Shabkar “the greatest yogi after Milarepa” (Dalai Lama) becomes the object of his disciples attachment — from his autobiography

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    Among the most loved of the sages from the land of Tibet was the great Shabkar. His Holiness the Dalai Lama explained Shabkar’s unique appeal in the forward to the book the Life of Shabkar:

    “Regarded by many as the greatest yogi after Milarepa to gain enlightenment in one lifetime, he also lived the life of a wandering mendicant teaching by means of spiritual songs. Shabkar is particularly celebrated for the absolute purity of his approach to his lama and his personal practice, which freed him from the snare of sectarianism. He is also affectionately remembered for the kindness of his gently teasing humor.”

     

    Buddha Weekly Shabkar the great Yogi Buddhism
    The great yogi Shabkar. zhabs dkar tshogs drug rang ‘grol (1781-1851).

     

    Shabkar and emanation of Milarepa

    Shabkar, considered an emanation of  Milarepa, also taught in songs and much of his life in solitude in the mountains. He is immediately relatable, as he received teachings and initiations from gurus of all schools of Buddhism, although his principal root guru was Chogyal Ngakgi Wangpo — who was not only a Mongolian king, but also the prized disciple of the First Doprupchen. One of his main Yidams was Hayagriva, a practice given by his root guru. [For a story on great Hayagriva, see>>]

    Shabkar tries to leave his disciples

    One of the most exquisite exchanges between Enlightened teacher and his disciples is recorded in Shabkar’s wonderful biography, The Life of Shabkar: Autobiography of a Tibetan Yogin.

     

    Buddha Weekly Shabkar Buddhism

     

    This is a long and poignant and profound book, a teaching, and equally beautiful in English translation. Like Milarepa, Shabkar was famous for his songs. Many great accomplished masters in Tibet taught in verse and song, but none more beautifully than Shabkar.

    One striking scene in this lovely — and highly recommended — book, is when he was trying t leave his students — to move on after three years to teach others. The exchange between students — unable to part with their guru — and the master, who was anxious to move on is incredibly beautiful here. It evokes the sense of angst we modern students have whenever our guru moves on to teach others. We selfishly cling. Instead, the great Shabkar explains:

    “In the past, holy beings never stayed in one place for more than one or two years. This was not because they were unable to remain, it was for the exalted purpose of benefiting themselves and others. I have been in this excellent place three years now. I have taught you whatever I know, without keeping anything back.”

     

    Buddha Weekly Matthieu Ricard photographer thangka or Shabkar detail Buddhism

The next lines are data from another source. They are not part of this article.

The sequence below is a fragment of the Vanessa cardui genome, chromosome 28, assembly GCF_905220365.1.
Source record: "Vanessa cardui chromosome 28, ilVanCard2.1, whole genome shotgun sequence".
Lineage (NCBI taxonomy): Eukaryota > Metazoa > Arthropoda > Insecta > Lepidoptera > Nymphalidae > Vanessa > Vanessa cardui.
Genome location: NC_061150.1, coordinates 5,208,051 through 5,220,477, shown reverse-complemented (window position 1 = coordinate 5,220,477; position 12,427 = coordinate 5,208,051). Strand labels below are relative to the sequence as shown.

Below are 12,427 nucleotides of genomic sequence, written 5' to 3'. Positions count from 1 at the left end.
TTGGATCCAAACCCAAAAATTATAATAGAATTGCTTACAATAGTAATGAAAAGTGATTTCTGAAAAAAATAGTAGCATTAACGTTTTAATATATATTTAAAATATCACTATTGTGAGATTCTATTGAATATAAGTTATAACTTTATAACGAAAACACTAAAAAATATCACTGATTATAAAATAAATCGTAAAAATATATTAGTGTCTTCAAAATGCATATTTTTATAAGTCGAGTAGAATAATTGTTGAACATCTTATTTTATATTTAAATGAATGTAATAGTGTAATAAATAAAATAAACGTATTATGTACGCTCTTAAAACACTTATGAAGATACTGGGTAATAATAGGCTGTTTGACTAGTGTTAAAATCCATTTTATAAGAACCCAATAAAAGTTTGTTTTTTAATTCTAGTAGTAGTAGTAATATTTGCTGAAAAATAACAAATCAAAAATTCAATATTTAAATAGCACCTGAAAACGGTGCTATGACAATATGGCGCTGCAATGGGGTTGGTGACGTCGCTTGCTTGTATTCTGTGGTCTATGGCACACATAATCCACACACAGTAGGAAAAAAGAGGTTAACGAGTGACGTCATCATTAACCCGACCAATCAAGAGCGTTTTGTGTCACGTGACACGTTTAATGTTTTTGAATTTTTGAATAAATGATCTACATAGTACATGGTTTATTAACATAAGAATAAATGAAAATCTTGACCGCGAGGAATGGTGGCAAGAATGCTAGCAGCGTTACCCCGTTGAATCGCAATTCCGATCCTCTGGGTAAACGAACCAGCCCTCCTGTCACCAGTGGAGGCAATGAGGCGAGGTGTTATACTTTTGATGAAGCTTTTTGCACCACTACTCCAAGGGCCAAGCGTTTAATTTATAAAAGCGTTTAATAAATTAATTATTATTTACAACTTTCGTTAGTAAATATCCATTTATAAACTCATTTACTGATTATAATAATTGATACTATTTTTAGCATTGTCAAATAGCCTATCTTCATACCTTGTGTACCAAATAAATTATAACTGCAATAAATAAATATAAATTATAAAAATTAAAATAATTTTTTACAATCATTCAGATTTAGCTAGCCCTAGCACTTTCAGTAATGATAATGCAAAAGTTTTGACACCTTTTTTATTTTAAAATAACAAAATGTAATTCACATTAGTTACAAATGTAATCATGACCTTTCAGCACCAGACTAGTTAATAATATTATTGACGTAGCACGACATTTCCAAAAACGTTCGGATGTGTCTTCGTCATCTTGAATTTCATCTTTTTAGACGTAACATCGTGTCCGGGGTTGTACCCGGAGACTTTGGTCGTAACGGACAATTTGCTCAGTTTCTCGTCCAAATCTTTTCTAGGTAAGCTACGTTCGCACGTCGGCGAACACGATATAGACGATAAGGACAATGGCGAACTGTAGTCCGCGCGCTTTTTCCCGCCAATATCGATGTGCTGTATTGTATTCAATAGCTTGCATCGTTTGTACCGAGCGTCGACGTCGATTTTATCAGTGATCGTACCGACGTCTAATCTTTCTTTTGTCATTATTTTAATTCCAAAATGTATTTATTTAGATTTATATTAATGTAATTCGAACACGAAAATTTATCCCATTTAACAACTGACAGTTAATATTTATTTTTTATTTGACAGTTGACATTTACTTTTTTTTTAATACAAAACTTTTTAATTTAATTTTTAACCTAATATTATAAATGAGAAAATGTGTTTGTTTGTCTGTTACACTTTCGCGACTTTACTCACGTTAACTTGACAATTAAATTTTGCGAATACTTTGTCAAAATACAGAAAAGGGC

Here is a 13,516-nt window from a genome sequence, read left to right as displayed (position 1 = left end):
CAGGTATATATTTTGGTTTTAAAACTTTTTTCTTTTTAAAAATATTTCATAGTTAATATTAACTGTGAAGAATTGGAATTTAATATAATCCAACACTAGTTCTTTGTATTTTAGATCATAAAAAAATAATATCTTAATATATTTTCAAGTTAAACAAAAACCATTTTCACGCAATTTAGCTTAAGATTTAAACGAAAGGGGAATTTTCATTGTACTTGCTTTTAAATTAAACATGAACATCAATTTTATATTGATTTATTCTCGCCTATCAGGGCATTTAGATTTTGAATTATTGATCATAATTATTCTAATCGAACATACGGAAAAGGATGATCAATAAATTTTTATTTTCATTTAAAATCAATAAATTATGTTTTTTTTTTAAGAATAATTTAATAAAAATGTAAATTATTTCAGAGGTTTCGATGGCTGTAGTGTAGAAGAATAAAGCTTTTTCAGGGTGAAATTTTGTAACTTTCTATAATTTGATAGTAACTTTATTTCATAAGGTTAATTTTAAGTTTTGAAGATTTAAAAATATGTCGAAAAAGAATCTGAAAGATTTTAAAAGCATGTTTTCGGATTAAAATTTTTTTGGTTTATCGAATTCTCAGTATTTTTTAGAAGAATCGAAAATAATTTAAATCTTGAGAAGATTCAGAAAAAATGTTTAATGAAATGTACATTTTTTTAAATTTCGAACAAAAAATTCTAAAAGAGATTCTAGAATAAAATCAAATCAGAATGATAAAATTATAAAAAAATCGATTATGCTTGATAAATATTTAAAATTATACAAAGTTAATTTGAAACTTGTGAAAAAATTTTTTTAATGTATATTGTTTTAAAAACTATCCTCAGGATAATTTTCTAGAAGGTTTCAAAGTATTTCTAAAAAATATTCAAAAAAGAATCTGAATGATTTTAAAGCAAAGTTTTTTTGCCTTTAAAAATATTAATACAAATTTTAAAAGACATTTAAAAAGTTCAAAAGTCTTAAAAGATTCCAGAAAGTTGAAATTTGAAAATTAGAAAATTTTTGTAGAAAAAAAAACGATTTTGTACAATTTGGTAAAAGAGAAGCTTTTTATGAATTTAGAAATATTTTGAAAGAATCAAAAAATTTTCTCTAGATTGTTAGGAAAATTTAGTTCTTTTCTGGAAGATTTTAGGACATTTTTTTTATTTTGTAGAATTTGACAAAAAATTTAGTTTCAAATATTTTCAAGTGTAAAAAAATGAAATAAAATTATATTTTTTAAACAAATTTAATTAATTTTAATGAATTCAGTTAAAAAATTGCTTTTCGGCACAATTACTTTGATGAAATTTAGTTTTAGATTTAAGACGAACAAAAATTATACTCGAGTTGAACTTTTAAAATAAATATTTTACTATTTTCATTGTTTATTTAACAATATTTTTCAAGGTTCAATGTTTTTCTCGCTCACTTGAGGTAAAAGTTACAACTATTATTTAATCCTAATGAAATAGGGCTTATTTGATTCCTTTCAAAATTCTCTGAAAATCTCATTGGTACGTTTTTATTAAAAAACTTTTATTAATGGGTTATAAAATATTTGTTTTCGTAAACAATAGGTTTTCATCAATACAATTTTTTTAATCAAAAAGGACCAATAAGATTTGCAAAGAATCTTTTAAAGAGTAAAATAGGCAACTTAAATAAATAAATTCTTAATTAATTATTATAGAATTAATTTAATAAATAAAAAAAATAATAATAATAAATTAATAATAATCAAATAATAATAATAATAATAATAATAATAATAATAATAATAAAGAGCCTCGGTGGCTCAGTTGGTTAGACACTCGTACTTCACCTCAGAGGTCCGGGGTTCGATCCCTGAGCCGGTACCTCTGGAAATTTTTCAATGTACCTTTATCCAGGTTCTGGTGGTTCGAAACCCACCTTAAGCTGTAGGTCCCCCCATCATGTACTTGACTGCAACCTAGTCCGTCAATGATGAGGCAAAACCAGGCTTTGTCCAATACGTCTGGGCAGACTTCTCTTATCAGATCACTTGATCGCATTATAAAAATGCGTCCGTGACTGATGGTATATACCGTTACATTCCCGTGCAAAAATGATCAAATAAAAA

Zhabs dkar tshogs drug rang ‘grol (1781-1851) with the rigs gsum mgon po above and his various former incarnations around. Photo credit in notes footer.

     

    But they continued to cling, Shabkar gave them his final advice:

    I answered, “Sons, have you thought well about birth and death, about the defects of samsara? Have you given up attachment to this life? If you strongly aspire to the state of liberation and complete omniscience and decide to practice Dharma genuinely, this what you should do:

    “Leave your mind to the Dharma; leave your Dharma to a beggar’s life; live your beggar’s life until death; leave your death to a cave. These are ‘four ultimate aims’
    “Cast yourself out from your place among men and take your place among dogs, and you shall find a place among celestial beings. These three are known as ‘casting oneself out, taking, and finding’.
    “Start with the vajra of unswerving determination, end with the vajra of indifference to what others may think of you, and, at all times, keep with you the vajra of wisdom. These are the three ‘diamond-hard resolutions’.
    “Altogether, these ten are known as the ‘ten cardinal treasures of the past saints’.
    “Faith, generosity, discipline, learning, modesty, sense of shame, and insight: these are the ‘seven riches of the noble ones’.

    “Simple food, simple clothing, simple dwelling place, simple possessions: these are the ‘four preferences of the noble ones’.
    “Not returning anger for anger, insult for insult, slander for slander, blow for blow: these are the ‘four Dharmas of training in virtue’.
    “If you follow these, wherever you may go, you will succeed in the Dharma. Furthermore, to sever all ties and attachments, when you are wandering without preference through different countries you should do this:
    When you wander from place to place,
    Traveling at will throughout many regions,
    Visualize your root guru on the crown of your head
    And, in sadness or happiness, pray to him.
    When you’ve found food and clothes and Dharma—
    Establishing your well-being,
    That is the compassion of the guru.
    When you face hardships,
    It is your residual karma That has made you needy.
    Even if you are lacking food and clothing,
    Don’t behave in evil, shameless ways.
    When you beg for alms and people give you nothing,
    Don’t say harsh, angry things.